Senate Committee on the Judiciary
United States Senate
Washington, DC 20510
In advance of tomorrow’s Senate Judiciary Committee hearings on “S.598, The Respect for Marriage Act: Assessing the Impact of DOMA on American Families,” we write to urge your support for this measure. This legislation would repeal the so-called “Defense of Marriage Act of 1996 (DOMA)” and permit all lawfully married couples — including same-sex couples — to receive the full range of benefits of marriage under federal law. Under current law, same-sex couples are denied certain rights and benefits afforded to other couples, including health insurance, life insurance, pensions, and leave to care for sick or disabled family members.
The Anti-Defamation League (ADL) is committed to protecting the civil rights of all persons and to ensuring that all Americans are afforded equal treatment under the law. As an organization that combats anti-Semitism, bigotry, and discrimination of all kinds, the League has been in the forefront of efforts to secure equal rights for LGBT persons, including efforts to secure equal rights for same-sex marriages.
To be treated equally, same-sex couples must have the same access to marriage – a fundamental right – as other couples. DOMA stands as an unacceptable barrier to equal access to the full range of benefits of civil marriage for same-sex couples. In fact, there are over 1,100 federal benefits, rights, and opportunities granted to married couples that are now unavailable to same-sex couples in state-sanctioned marriages, civil unions, or domestic partnerships. DOMA prevents same-sex couples from obtaining the recognition, benefits, security, and support provided to other couples married under the civil law.
Equal access to civil marriage for all loving, committed couples – without regard to sexual orientation – is fully consistent with the broad liberty principles underlying the Bill of Rights. Current law, on the other hand, which mandates unequal status for same-sex couples, is not merely a denial of rights and benefits, it is a denial of the due process and equal protection guarantees of the Constitution. The denial of civil marriage to same-sex couples sends the unacceptable message that we live in a two-tiered society, where some have legal rights that are denied to others.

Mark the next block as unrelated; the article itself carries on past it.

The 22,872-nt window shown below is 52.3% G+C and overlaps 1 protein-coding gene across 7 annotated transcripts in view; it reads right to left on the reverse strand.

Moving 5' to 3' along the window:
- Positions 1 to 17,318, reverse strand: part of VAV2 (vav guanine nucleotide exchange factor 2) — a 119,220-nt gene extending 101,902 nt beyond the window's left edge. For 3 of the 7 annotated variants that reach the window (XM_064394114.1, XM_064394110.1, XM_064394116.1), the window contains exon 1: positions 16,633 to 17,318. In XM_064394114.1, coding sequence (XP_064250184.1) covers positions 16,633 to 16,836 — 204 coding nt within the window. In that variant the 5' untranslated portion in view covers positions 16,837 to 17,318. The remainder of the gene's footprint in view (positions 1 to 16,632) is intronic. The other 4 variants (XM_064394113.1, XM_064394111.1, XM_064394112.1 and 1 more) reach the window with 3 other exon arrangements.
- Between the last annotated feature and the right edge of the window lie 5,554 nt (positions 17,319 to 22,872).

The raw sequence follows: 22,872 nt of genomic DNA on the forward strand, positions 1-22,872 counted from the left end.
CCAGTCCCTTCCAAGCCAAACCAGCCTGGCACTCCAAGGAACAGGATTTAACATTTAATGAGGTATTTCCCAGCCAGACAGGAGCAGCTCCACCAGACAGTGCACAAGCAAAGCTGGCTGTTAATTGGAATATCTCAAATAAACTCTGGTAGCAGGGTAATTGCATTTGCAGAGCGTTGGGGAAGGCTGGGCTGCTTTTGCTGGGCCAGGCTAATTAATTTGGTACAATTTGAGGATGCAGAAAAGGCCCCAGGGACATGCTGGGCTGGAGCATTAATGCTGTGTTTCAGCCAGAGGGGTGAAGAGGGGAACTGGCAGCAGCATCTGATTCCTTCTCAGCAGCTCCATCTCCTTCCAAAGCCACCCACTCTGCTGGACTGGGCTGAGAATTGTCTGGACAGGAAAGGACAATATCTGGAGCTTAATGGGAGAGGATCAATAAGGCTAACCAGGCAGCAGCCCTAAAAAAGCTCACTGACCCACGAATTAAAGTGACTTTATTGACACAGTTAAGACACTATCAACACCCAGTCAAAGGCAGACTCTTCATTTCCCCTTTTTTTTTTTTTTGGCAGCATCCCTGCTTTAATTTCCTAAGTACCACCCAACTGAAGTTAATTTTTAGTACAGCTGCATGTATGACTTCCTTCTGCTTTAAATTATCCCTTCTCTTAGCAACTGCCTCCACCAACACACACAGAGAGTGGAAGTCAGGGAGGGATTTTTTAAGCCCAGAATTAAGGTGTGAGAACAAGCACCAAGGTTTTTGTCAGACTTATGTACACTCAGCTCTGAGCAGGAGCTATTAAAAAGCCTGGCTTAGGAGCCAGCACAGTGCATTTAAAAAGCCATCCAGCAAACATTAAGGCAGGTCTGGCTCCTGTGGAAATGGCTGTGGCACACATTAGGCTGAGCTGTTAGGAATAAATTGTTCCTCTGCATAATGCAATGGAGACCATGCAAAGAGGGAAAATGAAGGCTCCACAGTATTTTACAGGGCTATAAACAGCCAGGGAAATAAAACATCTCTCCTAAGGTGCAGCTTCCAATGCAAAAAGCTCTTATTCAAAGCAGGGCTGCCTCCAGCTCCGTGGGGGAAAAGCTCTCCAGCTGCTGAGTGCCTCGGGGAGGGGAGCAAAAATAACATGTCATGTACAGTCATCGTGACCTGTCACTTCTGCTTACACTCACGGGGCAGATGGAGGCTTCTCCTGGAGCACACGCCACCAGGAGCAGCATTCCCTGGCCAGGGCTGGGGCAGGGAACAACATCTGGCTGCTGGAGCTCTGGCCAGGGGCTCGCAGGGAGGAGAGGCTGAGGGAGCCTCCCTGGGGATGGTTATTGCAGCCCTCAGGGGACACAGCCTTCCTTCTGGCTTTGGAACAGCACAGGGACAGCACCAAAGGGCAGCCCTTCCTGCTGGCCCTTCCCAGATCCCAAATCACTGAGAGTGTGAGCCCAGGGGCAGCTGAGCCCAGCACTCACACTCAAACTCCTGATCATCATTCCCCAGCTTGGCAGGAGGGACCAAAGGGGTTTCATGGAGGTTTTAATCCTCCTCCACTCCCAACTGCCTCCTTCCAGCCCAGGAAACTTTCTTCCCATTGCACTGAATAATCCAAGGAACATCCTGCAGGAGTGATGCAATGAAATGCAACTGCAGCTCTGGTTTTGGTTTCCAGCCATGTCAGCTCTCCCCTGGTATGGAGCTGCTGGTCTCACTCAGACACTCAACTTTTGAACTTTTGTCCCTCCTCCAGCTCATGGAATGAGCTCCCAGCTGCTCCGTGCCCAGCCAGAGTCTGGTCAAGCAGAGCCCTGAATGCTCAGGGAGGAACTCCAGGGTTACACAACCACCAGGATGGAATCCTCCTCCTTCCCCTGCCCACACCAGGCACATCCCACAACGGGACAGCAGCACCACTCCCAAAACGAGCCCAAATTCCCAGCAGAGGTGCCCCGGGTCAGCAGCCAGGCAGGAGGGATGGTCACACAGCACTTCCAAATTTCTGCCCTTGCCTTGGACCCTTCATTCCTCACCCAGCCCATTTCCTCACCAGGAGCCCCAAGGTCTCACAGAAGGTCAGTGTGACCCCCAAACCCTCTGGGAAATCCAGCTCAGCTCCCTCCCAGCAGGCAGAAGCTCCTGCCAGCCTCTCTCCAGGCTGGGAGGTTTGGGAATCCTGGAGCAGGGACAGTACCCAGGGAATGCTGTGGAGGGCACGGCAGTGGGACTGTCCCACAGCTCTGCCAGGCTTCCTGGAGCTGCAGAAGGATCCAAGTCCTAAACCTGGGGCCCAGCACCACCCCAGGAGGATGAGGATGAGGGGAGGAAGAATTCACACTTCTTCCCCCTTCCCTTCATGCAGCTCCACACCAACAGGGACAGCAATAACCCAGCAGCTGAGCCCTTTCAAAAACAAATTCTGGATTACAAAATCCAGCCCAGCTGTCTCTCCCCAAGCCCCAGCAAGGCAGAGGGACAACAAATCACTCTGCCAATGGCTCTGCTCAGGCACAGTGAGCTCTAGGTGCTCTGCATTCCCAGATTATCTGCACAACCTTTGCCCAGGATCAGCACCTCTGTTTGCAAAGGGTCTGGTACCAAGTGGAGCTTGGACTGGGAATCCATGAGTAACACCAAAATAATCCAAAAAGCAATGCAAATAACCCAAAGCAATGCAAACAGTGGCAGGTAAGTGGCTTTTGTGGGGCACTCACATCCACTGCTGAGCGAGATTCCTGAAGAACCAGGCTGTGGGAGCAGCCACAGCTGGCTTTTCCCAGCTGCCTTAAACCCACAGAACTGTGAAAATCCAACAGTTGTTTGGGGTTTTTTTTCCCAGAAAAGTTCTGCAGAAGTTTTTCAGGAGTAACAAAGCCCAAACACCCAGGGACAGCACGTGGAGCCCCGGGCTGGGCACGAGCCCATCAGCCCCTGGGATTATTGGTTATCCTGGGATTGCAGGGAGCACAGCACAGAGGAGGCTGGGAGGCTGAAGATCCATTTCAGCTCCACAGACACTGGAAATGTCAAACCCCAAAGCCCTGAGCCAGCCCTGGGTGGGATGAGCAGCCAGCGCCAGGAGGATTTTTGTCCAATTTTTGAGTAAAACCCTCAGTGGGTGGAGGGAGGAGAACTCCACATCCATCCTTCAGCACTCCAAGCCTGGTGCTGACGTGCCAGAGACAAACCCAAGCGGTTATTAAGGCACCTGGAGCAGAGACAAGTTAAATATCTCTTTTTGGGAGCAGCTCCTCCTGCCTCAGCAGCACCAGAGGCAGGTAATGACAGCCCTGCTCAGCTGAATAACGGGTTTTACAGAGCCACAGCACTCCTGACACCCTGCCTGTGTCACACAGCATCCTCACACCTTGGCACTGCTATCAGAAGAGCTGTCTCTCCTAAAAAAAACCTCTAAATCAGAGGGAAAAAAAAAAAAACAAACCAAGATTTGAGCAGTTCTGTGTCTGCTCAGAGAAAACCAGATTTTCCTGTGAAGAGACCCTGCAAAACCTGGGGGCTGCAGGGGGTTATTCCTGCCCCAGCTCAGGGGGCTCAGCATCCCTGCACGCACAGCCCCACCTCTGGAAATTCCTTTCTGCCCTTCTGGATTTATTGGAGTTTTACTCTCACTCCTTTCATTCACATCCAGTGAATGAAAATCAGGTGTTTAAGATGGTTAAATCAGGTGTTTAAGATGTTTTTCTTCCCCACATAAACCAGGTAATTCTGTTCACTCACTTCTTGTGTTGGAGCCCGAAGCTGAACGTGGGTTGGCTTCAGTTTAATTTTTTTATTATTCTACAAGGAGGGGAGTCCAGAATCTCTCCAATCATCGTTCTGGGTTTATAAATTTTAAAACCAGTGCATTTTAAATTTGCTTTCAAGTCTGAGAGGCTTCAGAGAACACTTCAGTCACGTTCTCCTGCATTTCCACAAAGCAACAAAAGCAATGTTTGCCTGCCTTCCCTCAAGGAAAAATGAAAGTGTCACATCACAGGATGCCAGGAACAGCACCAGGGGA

ADL is also concerned about DOMA’s First Amendment Establishment Clause and Free Exercise implications. DOMA improperly breaches the separation between religious and civil definitions of marriage by incorporating one religious definition of marriage into federal law. Views on marriage vary widely within and between religious groups in this country. While some religious adherents hold strong views opposing same-sex marriage, almost universally there are others groups within that same denomination or other denominations that either support same sex marriage, or recognize the need for separation of their sacred text teachings from the civil and court institution of marriage.
In any event, the particular faith traditions and beliefs of any religious group should have no bearing on an institution that is purely civil in nature. Civil marriage is an institution separate from religion. A marriage performed by a religious institution does not qualify as a legal, state-sponsored marriage, just as no court-licensed marriage holds religious weight. While moral beliefs play a significant role in shaping the public policy views of citizens and legislators, it is improper and unconstitutional for government to allow particular religious principles to dictate the breadth of rights and opportunities available to all Americans.
We urge you to support the Respect for Marriage Act of 2011. The time is ripe for ending unfair discrimination and ending the insecurity same-sex couples face because of DOMA and the patchwork of inconsistent state laws and legal protections. Our nation is best served by ensuring the constitutional right to civil marriage is granted, protected, and honored for all Americans.
Deborah M Lauter
Civil Rights Director
Director, Washington Office